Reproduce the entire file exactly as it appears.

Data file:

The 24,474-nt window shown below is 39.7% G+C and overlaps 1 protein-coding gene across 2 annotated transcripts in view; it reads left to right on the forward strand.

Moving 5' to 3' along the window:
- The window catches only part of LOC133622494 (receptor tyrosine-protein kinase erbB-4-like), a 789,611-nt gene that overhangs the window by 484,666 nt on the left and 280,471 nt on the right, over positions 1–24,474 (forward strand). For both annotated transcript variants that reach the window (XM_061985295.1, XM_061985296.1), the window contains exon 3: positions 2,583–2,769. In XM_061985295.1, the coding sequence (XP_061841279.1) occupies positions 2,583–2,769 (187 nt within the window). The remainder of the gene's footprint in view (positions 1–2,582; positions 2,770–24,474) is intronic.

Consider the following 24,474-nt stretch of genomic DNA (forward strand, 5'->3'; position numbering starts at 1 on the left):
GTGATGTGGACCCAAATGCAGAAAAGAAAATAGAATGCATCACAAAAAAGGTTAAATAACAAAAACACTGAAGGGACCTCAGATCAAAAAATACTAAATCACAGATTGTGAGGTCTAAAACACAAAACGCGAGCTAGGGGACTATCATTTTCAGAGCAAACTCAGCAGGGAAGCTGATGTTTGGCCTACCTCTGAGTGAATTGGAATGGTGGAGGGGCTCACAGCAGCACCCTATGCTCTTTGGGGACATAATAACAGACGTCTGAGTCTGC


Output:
The 24,474-nt window shown below is 39.7% G+C and overlaps 1 protein-coding gene across 2 annotated transcripts in view; it reads left to right on the forward strand.

Moving 5' to 3' along the window:
- The window catches only part of LOC133622494 (receptor tyrosine-protein kinase erbB-4-like), a 789,611-nt gene that overhangs the window by 484,666 nt on the left and 280,471 nt on the right, over positions 1–24,474 (forward strand). For both annotated transcript variants that reach the window (XM_061985295.1, XM_061985296.1), the window contains exon 3: positions 2,583–2,769. In XM_061985295.1, the coding sequence (XP_061841279.1) occupies positions 2,583–2,769 (187 nt within the window). The remainder of the gene's footprint in view (positions 1–2,582; positions 2,770–24,474) is intronic.

Consider the following 24,474-nt stretch of genomic DNA (forward strand, 5'->3'; position numbering starts at 1 on the left):
GTGATGTGGACCCAAATGCAGAAAAGAAAATAGAATGCATCACAAAAAAGGTTAAATAACAAAAACACTGAAGGGACCTCAGATCAAAAAATACTAAATCACAGATTGTGAGGTCTAAAACACAAAACGCGAGCTAGGGGACTATCATTTTCAGAGCAAACTCAGCAGGGAAGCTGATGTTTGGCCTACCTCTGAGTGAATTGGAATGGTGGAGGGGCTCACAGCAGCACCCTATGCTCTTTGGGGACATAATAACAGACGTCTGAGTCTGC